‘I’m Going to Play My Game’: The Mets Call Up Francisco Álvarez

ATLANTA — Ahead of their biggest games of the season, the Mets have called in a new reinforcement. When the Mets (98-58) take on the Atlanta Braves (97-59) during a three-game series that begins on Friday and will essentially decide the winner of the National League East division crown, the Mets will have the top prospect in Major League Baseball at their disposal.

Francisco Álvarez, 20, a right-handed hitting catcher who is rated the No. 1 prospect in baseball by, was called up before Friday’s game and was immediately inserted into the starting lineup as the designated hitter and hitting seventh. He won’t be able to ease into his major-league debut because his first assignment will be to face Max Fried, a left-handed starter who has been one of the best pitchers in baseball this season.

“I’m going to do what I know how to do,” Álvarez said in Spanish before the game. “I’m going to play my game; I’m going to do my best to help the team win the upcoming games and be ready for whatever.”

For Álvarez, this admittedly happened fast. In spring training, he declared that his goal was to reach the major leagues this year. But when the Class AAA Syracuse season ended on Wednesday, Álvarez packed up his things and started the long drive from upstate New York to Florida, where he planned to spend a few days off with his parents and a friend who were in tow.

But somewhere around Greenville, S.C., on Thursday, Álvarez said he got a call from the Mets telling him that his dream was coming true. He said he pulled to the side of the highway, hugged his parents, who began crying, and was congratulated by his friend.

“It surprised me a lot,” he said. “You are always waiting for this moment. But I knew there could always be a chance. I knew I could do this and play here.”

The Mets are hoping to gauge what help, if any, Álvarez can provide from a spot in the lineup that has been middling all season. Using a combination of J.D. Davis, Daniel Vogelbach, Dominic Smith, Darin Ruf and others, Mets’ designated hitters entered Friday with 16 home runs and an on-base plus slugging percentage of .685, ranked 17th in M.L.B.

Ruf, a right-handed batter who was hitting .152 since the Mets acquired him from the San Francisco Giants in early August via trade, landed on the injured list on Friday with a neck strain, thus creating the opening for Álvarez.

Asked if six games were enough time for Álvarez to show if he can be a useful bat on a playoff roster, Mets Manager Buck Showalter said, “No. Nobody is that good. We’ll take what’s there. This is about tonight’s nine innings, and we think he has potential to help us. We’ll see. We can’t ask them to extend the season.” He added later: “He’s in a good place swinging the bat and we hope to take advantage of that.”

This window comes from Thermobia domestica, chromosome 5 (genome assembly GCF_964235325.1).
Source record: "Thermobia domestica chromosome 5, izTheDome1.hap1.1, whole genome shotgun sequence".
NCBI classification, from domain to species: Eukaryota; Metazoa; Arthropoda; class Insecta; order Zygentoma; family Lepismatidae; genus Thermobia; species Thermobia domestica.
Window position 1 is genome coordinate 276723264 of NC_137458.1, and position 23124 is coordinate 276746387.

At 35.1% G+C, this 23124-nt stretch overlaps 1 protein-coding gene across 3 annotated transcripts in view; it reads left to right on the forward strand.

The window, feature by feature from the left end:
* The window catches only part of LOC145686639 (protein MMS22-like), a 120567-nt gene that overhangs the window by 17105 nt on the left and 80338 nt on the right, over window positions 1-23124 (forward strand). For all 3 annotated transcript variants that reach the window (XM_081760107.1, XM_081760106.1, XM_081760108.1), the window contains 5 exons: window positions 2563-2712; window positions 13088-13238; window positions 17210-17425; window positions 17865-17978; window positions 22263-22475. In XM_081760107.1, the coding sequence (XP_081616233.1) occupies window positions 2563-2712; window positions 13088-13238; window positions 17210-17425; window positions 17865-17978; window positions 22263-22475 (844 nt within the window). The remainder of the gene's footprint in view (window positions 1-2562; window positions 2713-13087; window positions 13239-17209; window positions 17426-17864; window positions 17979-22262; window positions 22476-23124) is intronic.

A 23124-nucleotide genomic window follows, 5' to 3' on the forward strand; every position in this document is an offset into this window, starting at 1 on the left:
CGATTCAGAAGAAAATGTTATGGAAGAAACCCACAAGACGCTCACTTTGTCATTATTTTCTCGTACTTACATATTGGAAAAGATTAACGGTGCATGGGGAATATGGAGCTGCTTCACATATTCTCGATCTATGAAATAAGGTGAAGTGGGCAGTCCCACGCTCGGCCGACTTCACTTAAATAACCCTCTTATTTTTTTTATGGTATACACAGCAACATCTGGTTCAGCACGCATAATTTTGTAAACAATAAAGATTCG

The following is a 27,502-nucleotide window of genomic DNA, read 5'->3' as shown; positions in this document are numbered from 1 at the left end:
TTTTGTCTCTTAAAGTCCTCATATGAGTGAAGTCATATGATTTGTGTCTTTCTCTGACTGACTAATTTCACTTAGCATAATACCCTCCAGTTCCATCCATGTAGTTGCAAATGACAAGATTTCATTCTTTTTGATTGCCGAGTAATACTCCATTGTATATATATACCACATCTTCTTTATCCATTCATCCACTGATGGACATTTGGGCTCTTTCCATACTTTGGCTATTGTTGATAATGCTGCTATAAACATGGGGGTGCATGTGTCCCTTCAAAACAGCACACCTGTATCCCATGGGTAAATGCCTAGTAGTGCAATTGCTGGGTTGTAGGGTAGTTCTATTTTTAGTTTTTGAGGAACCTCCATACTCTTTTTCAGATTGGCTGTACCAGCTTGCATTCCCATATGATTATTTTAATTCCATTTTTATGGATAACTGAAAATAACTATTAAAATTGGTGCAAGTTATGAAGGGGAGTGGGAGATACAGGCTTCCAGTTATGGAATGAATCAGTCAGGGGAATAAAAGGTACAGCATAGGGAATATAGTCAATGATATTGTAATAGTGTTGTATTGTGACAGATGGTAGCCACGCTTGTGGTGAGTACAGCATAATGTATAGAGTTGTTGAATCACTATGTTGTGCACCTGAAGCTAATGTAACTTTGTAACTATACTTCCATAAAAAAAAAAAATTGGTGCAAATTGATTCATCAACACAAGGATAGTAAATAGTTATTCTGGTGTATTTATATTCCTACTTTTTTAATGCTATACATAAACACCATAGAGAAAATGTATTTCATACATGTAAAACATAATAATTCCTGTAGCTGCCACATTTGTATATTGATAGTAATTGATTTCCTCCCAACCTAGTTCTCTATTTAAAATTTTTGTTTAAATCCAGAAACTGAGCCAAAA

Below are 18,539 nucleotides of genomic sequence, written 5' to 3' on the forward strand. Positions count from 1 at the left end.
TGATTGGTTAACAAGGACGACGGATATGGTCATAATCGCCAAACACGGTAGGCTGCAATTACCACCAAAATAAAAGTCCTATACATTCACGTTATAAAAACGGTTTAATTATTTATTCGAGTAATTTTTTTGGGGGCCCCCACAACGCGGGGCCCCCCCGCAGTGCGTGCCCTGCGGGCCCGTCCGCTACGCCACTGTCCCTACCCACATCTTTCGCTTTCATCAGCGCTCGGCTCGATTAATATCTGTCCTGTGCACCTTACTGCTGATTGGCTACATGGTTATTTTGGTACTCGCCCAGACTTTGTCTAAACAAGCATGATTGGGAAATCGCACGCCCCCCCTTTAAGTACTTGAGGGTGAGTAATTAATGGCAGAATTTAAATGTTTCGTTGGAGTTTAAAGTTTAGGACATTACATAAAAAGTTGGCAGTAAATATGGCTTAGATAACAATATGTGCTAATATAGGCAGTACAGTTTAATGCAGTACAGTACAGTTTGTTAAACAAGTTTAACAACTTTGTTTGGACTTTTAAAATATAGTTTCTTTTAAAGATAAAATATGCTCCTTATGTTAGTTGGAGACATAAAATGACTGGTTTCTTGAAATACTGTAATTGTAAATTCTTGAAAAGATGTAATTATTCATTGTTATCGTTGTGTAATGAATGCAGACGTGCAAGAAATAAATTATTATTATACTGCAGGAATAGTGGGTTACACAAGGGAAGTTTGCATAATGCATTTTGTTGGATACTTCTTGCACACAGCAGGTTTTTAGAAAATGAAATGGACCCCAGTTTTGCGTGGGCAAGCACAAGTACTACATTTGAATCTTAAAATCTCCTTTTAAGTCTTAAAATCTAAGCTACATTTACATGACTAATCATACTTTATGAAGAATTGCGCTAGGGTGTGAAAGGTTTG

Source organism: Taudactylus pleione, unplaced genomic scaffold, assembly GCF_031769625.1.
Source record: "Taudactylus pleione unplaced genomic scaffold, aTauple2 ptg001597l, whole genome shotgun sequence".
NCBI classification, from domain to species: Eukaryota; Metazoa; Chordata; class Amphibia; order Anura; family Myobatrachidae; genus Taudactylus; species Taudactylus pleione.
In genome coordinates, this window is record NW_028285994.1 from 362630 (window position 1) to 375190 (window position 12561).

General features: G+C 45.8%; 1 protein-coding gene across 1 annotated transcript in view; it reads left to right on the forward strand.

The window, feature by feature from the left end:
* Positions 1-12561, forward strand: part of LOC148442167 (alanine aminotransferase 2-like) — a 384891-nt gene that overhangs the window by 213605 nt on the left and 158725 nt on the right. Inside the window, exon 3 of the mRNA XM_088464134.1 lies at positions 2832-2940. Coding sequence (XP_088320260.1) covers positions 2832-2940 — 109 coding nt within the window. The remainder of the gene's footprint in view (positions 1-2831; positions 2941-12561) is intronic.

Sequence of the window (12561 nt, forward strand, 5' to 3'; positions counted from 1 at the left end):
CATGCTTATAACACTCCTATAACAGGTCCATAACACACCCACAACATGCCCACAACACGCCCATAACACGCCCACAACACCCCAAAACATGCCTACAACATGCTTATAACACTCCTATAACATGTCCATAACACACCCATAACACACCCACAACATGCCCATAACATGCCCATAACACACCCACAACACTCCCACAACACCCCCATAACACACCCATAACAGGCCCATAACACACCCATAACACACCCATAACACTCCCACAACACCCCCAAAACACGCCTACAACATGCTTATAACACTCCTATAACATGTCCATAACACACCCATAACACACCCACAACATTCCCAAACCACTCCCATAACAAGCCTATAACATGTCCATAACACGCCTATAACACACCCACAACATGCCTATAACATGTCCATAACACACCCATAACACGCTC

Álvarez, on the other hand, displayed his usual confidence when asked the same question about whether he had enough time to show his readiness: “Clearly, obviously.”

Although the Mets haven’t received much offense from their catchers (the group led by James McCann and Tomás Nido has combined for a .559 O.P.S., 26th in M.L.B. entering Friday), they have guided the team’s pitching staff well. The Mets’ earned run average of 3.58 was eighth best in baseball. Thus Álvarez, who is less refined behind the plate, may not be given a heavy load there.

In 2018, the Mets signed Álvarez out of his native Venezuela at 16 as an international amateur free agent for a franchise-record $2.7 million. In three seasons in the minor leagues (the 2020 campaign was wiped out by the pandemic), Álvarez shot through the Mets system and proved that his hitting abilities were legitimate.

In 2021, he posted a .272 batting average with 24 home runs. And this season, in 112 games between Class AA Binghamton and Syracuse, he hit .260 with 27 home runs, an .885 O.P.S. and an appearance at the M.L.B. Futures Game, the annual All-Star type contest that features the best prospects in baseball. He returned from an ankle injury in September feeling better.

“We got into a circumstance here where we had a need, and he’s been checking the boxes on what we needed developmentally,” Mets General Manager Billy Eppler said. “So, we gave him the opportunity.”

The Mets entered the showdown with the Braves with a one-game lead in the division and six games left overall in the regular season. Both teams have guaranteed themselves at least a wild-card spot in the playoffs, which begin next week.

The Mets, who have lined up their top three pitchers (Jacob deGrom, Max Scherzer and Chris Bassitt) for the series, can clinch their first division title since 2015 by sweeping the Braves and thus earn a bye during the first-round of the postseason. Should they take two games this weekend, the Mets would need just one more win or a Braves’ loss to claim the N.L. East.

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